Berlin, Jan. 5: Carbon dioxide emissions in Germany, Europe’s biggest economy, dropped to their lowest level in seven decades as the use of coal declined unexpectedly sharply in 2023 and economic pressures weighed down production by energy-intensive industry, according to a study released Thursday.
Germany aims to cut its emissions to net zero by 2045 and is working to ramp up the use of solar and wind power and other renewable sources.
The Agora Energiewende think tank said its preliminary calculations show that Germany emitted 673 million metric tons of CO2 last year, a decline of 73 million metric tons compared with 2022 and the lowest level since the 1950s. The figure was 46% below the country’s emissions in 1990.
On Tuesday, Germany’s Federal Network Agency said that renewable energy sources accounted for more than half of the country’s energy production in 2023. Renewables rose to 56% of energy production, from 47.4% in 2022. At the same time, electricity production using black coal dropped to 8.9% from 12.8%, and lignite-fired electricity declined to 17.4% from 21%.
Germany switched off its last three nuclear power plants in April — a long-planned move, though some argued for a rethink after energy prices spiked because of the war in Ukraine. Nuclear power accounted for 1.5% of energy production in 2023, down from 6.7% the previous year.
More than half of last year’s reduction in emissions — some 44 million metric tons — was down to coal-fired electricity production falling to its lowest level since the 1960s, Agora said. That in turn was caused by a drop in electricity demand and increased imports from neighboring countries, around half of which came from renewable energy sources.
Also, emissions from industry declined considerably as energy-intensive companies reduced production as a result of economic weakness and international crises, the think tank said.
Germany, the worst-performing major developed economy in recent months, has been weighed down by high energy prices, global economic weakness and interest rate hikes to fight inflation. The country is home to many energy-intensive companies, including in the chemical and metal industries.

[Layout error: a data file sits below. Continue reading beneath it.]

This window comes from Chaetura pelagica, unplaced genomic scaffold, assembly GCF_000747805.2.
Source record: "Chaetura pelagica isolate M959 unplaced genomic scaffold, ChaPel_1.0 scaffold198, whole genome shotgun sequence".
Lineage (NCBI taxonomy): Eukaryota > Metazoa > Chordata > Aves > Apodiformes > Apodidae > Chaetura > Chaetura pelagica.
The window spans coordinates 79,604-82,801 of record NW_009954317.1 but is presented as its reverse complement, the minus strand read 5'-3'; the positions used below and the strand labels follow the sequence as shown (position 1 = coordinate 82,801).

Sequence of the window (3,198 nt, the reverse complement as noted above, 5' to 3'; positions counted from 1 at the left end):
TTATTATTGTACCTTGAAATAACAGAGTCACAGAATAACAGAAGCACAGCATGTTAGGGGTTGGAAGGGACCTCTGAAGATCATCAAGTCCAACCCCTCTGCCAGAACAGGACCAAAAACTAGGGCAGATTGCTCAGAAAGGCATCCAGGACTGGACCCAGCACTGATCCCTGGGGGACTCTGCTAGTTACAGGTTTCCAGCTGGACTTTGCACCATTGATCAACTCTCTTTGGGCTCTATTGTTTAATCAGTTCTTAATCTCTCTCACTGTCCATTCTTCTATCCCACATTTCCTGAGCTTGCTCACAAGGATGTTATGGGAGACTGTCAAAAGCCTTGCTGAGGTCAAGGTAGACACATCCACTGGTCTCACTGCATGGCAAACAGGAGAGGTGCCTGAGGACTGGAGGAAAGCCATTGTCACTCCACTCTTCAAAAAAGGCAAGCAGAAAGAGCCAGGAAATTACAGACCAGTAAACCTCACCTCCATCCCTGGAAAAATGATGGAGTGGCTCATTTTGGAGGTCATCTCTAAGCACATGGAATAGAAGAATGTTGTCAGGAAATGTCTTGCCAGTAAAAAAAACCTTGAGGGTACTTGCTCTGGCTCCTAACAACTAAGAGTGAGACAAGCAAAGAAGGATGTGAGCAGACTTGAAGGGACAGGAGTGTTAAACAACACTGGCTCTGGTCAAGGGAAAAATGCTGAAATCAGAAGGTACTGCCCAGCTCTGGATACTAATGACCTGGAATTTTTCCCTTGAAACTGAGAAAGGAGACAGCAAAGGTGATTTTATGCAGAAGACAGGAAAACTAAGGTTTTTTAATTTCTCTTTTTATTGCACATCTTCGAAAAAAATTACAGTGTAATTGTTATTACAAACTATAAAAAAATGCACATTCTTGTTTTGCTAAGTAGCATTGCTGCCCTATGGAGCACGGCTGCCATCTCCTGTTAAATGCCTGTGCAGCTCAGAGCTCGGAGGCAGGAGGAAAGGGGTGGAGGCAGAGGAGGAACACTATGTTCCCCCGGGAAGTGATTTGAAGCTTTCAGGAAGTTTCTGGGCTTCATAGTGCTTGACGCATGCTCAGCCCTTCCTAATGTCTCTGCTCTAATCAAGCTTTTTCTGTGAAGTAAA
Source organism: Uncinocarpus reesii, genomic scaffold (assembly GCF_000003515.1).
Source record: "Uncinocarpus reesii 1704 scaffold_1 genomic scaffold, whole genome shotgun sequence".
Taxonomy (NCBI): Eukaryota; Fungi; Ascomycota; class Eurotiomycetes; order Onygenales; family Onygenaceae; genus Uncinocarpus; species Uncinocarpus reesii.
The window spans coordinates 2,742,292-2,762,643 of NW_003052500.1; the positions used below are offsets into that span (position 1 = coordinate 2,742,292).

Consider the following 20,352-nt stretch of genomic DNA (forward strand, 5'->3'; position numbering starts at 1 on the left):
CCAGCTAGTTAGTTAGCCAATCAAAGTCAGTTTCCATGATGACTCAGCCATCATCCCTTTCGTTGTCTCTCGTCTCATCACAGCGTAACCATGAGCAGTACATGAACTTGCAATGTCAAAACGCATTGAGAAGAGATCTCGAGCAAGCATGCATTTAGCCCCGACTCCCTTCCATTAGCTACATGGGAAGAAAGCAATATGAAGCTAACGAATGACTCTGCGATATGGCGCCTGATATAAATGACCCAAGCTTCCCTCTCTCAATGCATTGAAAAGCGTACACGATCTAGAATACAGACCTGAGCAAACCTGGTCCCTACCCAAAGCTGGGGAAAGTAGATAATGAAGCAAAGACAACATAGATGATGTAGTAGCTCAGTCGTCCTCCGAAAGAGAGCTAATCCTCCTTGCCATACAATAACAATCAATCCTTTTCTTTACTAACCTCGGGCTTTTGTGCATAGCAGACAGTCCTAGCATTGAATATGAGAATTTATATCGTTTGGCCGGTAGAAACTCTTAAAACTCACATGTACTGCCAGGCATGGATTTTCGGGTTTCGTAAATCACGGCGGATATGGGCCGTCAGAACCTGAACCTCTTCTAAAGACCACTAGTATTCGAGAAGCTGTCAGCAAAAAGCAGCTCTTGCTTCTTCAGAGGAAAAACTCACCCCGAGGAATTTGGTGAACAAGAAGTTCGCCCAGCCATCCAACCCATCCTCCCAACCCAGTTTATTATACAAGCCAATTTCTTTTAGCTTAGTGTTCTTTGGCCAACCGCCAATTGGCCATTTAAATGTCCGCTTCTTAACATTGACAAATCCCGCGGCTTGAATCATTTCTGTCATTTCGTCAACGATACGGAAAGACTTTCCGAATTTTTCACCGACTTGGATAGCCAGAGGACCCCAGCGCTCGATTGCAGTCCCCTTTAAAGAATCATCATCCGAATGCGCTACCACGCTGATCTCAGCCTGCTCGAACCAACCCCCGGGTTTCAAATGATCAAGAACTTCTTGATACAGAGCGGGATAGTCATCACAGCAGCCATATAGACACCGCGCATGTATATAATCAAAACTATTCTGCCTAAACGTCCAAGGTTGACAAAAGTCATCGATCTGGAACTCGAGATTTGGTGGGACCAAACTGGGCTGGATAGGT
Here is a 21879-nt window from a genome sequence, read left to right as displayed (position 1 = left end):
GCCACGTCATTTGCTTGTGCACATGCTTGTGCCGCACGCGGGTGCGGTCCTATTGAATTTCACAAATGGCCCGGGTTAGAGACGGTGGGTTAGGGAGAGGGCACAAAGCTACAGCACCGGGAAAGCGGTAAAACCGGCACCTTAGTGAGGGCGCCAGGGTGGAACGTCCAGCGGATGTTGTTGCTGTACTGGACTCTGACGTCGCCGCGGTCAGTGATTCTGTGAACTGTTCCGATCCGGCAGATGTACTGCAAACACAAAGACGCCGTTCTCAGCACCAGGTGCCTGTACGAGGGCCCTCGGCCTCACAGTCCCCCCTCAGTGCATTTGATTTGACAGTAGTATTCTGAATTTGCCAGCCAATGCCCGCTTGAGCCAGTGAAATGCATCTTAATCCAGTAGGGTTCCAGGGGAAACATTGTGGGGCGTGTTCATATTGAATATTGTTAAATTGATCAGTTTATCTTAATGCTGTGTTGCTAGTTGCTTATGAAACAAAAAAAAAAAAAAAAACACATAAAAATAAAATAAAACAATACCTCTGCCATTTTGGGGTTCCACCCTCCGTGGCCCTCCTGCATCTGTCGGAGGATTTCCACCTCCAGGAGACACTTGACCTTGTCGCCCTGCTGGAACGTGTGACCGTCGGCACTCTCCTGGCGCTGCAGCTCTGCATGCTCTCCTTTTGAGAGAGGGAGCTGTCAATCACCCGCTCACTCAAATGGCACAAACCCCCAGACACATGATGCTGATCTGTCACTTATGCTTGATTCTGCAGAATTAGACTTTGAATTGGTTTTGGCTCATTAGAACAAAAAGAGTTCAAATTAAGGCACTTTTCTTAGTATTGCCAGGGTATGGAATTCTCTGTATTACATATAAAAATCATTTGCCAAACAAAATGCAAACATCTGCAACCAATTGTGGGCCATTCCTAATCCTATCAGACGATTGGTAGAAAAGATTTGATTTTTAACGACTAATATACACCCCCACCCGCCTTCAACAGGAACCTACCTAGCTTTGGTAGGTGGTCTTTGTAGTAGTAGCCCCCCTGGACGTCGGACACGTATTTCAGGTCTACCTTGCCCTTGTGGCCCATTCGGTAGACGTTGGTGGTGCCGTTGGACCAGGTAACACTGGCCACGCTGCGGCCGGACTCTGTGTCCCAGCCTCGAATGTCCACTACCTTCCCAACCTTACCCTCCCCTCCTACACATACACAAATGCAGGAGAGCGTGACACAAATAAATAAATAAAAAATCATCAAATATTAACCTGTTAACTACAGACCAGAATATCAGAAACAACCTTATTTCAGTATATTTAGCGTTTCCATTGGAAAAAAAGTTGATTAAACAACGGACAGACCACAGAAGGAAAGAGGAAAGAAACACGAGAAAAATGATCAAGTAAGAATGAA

Agora calculated that only about 15% of last year’s emissions savings constitute “permanent emissions reductions resulting from additional renewable energy capacity, efficiency gains and the switch to fuels that produce less CO2 or other climate friendly alternatives.” It said that “most of the emissions cuts in 2023 are not sustainable from an industrial or climate policy perspective.”
Economy and Climate Minister Robert Habeck, a member of the environmentalist Green party who is also vice chancellor, said Germany has laid the foundations for future growth in renewable energy by moving to expand solar and wind generation.
“We are making visible progress on the road to climate-neutral electricity supply,” he said.
As for industry, “it is good that investments are being made in climate production and energy efficiency,” he said in a statement. But “it isn’t good that Russia’s war of aggression on Ukraine and the price crisis that (Russian President Vladimir) Putin wanted are leading to declines in production.”
Habeck pointed to government efforts to reduce electricity prices for industry.